A recent play that has premiered in the Boston theatre scene is Sam Shepard’s True West presented by the Hub Theatre Company at the First Church in Boston.. Directed by Daniel Bourque, starring Bob Mussett, Victor Shopov, Robert Orzalli and Maureen Adduci; and kicking off Hub Theatre Company’s sixth season, the show ran from April 13-28th in their front multi-purpose room, tickets always being pay-what-you-can – which is something of a marvel.
True West was written by Sam Shepard in 1980 and is considered the third installment of his Family Trilogy. This finalist for the 1983 Pulitzer Prize for Drama is about sibling rivalry and Shepard’s understanding of dysfunctional family dynamics between two estranged brothers still leaps from the page.
Austin, a hungry screenwriter, played by bob Mussett, is house sitting for his mother while she is on vacation in Alaska. Away from his family, working hard on a script he plans to sell within days, Austin is stunted by the unannounced arrival of his alcoholic vagabond petty criminal brother Lee, played by Victor Shopov. Unconcerned by the effect he’s having on his brother, Lee begins recking havoc on Austin’s fantasy by interrupting his meeting with a big time film producer Saul, played by Robert Orzalli, and getting his own big break that could change his future. The tension between the estranged brothers builds and blows up time and time again each struggling to prove they can walk in each other’s shoes. Shepard’s comedic American Gothic out does it’s own chaos with every passing minute until the ultimate stand off is inevitable.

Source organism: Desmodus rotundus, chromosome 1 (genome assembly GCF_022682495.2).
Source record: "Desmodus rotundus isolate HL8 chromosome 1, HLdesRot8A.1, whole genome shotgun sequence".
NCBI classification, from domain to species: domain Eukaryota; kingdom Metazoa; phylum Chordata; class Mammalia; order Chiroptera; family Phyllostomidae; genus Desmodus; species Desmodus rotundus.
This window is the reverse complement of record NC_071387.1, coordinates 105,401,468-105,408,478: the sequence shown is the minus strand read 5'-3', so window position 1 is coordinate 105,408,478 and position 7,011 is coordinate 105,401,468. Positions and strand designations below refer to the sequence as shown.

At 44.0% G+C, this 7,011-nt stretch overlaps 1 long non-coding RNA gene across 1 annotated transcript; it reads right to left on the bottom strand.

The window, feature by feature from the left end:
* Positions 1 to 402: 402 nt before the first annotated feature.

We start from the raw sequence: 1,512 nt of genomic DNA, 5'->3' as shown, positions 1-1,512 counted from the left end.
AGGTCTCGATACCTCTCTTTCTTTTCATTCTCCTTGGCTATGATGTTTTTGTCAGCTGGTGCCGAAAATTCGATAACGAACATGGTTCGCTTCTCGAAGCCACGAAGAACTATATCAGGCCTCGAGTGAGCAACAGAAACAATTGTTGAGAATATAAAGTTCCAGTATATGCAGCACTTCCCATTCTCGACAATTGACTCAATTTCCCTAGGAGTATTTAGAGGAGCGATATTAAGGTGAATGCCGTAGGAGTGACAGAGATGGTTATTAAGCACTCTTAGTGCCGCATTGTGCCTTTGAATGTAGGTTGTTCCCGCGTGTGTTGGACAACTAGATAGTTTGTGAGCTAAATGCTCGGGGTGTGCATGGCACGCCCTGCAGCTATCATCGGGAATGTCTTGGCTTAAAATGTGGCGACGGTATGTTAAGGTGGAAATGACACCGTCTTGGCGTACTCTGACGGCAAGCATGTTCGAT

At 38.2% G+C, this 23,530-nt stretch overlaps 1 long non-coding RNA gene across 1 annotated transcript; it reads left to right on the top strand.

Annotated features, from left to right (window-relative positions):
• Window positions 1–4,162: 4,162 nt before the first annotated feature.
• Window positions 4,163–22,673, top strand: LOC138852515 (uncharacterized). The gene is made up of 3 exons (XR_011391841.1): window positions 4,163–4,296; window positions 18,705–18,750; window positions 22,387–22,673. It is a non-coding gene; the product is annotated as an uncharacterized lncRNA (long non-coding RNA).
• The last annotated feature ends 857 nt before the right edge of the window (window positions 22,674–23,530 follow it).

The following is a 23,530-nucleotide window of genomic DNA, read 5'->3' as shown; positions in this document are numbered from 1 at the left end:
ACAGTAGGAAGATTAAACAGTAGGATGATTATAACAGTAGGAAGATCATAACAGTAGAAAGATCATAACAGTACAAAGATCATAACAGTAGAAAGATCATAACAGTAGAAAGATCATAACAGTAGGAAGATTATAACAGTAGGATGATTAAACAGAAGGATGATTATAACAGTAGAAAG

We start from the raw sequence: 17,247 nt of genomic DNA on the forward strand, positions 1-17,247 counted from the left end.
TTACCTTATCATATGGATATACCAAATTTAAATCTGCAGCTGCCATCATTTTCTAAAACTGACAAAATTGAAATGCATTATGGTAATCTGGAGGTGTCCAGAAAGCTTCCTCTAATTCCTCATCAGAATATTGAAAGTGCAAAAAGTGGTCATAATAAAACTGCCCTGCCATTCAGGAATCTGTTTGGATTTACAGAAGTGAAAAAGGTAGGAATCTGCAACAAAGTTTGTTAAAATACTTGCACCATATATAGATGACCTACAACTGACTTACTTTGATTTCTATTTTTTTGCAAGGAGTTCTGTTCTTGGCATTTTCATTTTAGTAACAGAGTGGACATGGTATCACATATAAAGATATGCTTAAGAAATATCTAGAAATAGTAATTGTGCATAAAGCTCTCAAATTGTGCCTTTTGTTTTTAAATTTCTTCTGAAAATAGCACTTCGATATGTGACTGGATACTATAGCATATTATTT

Within Hub Theatre’s intimate space the audience couldn’t stop laughing and also feared the debris as Lee (Victor Shopov) took a baseball bat to his brother’s typewriter. It was smart that the hub took such a high octane piece and put the intimately small numbered audience inches away from the action. You couldn’t escape, you cared and worried about these characters, especially when Austin (Bob Mussett) drank himself into committing house theft, stealing dozens of toasters. Bourque lead this cast into a hilarious all out downward spiral. With every destruction you couldn’t help but wonder how they put the set back together every night. You begin to feel a little sorry for the crew designation to clean up this 90 minute tornado.
For those who have never seen a Sam Shepard piece or have only imagined what the potential of his plays could look like this performance reached above and beyond. With nothing more than a standard kitchen set, the Hub Theatre was able to pull off a phenomenal production. You understand why most of this cast and crew have won or have been nominated by the IRNEs.
You leave the theatre feeling full and refreshed. With everything going on in the world it’s nice to lose yourself and acknowledge that theatre doesn’t always require a political stand but you’re able to laugh alongside the audience for a good night.